“She fought her dental woes, and occasionally, she won.” I want this written on my Epitaph. Yup, my dental woes are really that bad…actually, much worse!
I remember the time, I must’ve been all of 7 when I got the first dose of my dental woes. I was at the dentist with my Mom for a broken front tooth: a battle casualty from trying to run with my younger sister riding me piggyback. It had not ended well as I stumbled and fell hard, and she flew off my back and landed on her bum. Through the cloud of dust created by our collectively spectacular fall, I saw my broken half tooth lying a couple of inches away and my sister a foot away. It wasn’t pretty!
The next morning, I was marched into the dentist’s clinic and made to sit in one of those menacing-looking dental chairs. Even before the procedure began, the whole run-up to it: the huge blinding light, dangerously sharp-looking implements, and a masked face hovering above me had me terrified. So when the Dentist asked me to open my mouth, I did the exact opposite, refusing to be cajoled by promises of a treat if I complied. To date, I carry my battle scar proudly, refusing to get it “fixed.” I love what a former crush once told me about it. He said he liked how comfortable I was in my own skin, pointing to my broken front tooth.
Then, there was that time when I was in school and had accompanied my mother for her toothache. I trailed in behind her when she was called in, and sat on one of those high stools that are customarily placed in the corner. The dentist gave Mom the injection before the extraction, and right there, in the dentist’s chair Mom fainted! The next thing I remember, is my face being splashed with water as I slid off the stool before passing out. The apple doesn’t fall far from the tree, I know!
I grew up, got married, had kids and all through my dental woes remained the only constant. My kids were about 4 when I was asked, “How low is your threshold for pain?” It was the dentist asking me after examining a particularly bad abscess in my left molar. I think I took 15 seconds before I asked if I could step out to use the washroom. Outside the doctor’s office, I told my husband, “I’m going home, you can come along if you want.” When he quizzed me about it in the car, I told him that I would much rather die of an abscess than go back to that sadistic butcher. Thus, began the hunt for one with better bedside manners.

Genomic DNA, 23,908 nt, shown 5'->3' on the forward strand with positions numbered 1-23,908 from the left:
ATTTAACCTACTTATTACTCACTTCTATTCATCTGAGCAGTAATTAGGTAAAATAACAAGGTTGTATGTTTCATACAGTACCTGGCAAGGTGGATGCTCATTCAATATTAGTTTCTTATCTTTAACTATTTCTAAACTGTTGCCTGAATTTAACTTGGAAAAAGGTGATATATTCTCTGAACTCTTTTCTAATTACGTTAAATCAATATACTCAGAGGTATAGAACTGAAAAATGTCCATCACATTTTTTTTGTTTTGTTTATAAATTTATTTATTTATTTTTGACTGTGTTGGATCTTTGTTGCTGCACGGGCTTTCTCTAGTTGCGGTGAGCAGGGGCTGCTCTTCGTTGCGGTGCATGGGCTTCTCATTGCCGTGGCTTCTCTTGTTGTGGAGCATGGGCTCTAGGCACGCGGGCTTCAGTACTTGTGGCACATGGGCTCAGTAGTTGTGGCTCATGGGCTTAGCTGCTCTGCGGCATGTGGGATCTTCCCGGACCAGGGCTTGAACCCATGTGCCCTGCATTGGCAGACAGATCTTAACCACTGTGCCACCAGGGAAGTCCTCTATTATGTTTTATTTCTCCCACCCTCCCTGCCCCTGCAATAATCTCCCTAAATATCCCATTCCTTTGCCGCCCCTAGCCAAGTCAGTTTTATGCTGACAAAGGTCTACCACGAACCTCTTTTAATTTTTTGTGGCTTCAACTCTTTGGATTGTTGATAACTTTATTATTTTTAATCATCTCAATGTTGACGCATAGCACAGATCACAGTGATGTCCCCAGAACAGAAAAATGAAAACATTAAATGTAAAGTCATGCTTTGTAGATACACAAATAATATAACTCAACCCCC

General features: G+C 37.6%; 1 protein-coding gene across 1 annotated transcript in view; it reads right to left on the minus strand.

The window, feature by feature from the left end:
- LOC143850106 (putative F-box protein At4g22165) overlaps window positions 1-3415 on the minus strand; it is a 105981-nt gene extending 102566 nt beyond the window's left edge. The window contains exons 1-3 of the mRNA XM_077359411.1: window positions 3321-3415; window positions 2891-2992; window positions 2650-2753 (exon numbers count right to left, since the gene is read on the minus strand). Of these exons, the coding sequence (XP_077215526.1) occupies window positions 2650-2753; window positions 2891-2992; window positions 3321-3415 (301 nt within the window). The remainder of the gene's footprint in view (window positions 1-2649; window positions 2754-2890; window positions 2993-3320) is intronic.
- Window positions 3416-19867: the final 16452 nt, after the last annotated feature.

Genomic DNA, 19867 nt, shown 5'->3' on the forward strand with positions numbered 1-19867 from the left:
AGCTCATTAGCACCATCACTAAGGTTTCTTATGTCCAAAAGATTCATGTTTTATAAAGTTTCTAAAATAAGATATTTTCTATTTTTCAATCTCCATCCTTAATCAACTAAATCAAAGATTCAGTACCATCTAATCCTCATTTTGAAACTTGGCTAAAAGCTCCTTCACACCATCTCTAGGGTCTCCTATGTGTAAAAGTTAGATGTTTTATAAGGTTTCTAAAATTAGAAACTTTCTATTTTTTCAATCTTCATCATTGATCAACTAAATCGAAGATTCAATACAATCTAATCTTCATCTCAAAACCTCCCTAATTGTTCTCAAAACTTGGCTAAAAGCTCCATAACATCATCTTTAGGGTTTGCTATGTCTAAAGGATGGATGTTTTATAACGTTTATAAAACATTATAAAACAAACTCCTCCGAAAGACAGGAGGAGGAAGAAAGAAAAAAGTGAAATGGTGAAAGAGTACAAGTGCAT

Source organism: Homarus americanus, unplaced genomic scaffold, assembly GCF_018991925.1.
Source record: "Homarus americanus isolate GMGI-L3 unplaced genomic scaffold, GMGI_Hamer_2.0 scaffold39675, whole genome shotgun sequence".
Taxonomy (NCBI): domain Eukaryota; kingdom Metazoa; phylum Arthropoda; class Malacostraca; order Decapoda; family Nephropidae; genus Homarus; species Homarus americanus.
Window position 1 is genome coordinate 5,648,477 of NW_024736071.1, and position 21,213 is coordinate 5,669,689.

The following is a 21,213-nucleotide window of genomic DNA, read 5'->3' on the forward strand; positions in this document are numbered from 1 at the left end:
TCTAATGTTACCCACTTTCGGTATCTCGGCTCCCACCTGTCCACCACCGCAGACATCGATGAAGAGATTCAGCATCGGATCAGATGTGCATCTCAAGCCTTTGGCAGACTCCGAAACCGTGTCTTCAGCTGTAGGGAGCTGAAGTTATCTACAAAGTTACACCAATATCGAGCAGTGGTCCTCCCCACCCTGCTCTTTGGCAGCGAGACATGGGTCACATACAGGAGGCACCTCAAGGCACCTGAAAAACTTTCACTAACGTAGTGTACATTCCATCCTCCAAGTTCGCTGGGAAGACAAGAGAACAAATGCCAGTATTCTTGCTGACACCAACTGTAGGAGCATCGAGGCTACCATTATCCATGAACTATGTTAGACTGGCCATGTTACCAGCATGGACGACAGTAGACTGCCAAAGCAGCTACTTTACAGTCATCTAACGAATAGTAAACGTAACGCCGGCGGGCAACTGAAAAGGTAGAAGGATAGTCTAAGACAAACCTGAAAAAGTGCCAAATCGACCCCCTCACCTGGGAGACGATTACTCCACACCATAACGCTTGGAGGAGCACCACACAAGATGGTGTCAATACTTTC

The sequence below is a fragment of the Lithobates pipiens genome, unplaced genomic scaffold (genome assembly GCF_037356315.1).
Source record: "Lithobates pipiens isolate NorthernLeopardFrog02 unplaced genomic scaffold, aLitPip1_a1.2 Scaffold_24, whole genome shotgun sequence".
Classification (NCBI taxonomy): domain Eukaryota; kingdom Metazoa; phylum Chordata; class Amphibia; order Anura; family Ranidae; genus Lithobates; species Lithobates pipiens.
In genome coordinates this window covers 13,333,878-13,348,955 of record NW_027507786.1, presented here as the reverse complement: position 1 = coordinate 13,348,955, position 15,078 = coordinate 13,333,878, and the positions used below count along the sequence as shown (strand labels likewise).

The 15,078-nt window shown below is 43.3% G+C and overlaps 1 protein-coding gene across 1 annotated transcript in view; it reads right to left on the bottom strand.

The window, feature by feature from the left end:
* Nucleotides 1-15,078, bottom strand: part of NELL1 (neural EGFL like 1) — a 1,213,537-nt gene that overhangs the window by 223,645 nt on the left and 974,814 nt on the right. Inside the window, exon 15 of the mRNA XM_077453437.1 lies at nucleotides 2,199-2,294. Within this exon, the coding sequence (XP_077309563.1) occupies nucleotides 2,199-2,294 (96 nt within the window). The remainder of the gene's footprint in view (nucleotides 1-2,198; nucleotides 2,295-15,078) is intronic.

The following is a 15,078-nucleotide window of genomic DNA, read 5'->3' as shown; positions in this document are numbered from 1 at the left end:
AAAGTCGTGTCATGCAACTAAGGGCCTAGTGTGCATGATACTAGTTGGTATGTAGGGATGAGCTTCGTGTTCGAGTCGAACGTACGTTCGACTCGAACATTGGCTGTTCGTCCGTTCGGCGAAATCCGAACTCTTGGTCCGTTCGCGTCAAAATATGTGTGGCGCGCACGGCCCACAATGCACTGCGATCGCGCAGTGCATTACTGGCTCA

That’s when I found Dr Mathson. He took one look at my tooth, and announced, “Ma’am, it is beyond rescue. It must come out.” I told him to go right ahead with the sole condition that it shouldn’t hurt. I think the aura of dental fear must have been like a halo around me because he immediately said, “It won’t, ma’am. Just trust me.” He gave me a little white pill to swallow and told me to go around the market and return in half an hour. Though a little intrigued by these instructions, the husband and I complied. At that point, I would have agreed to climb Everest if it would have helped. Back in the dentist chair, he asked how I was feeling. I beamed up at him and replied, “I feel wonderful!”. And he went ahead and pulled out my tooth. 3 days later, when I came back for the review, I asked if I could have the name of the little white pill.
By then, I knew I had found my magic potion for life! Alas, the thoroughly ethical Dr Mathson refused to tell me the name. I guess he didn’t want to take the risk of seeing me tripping around town on those little white uppers. Not that I gave up because I’ve been burning up Google to find them ever since. As for all the dentists, now when I’m in the chair, I start with my favourite opening line, “Now, Doctor, we’re going to be careful not to hurt each other, aren’t we! ” Trust me, it works.
P.S. Dr Mathson, if you are reading this, I’m still on the lookout for those little white pills.
Picture Credit : Candid on Unsplash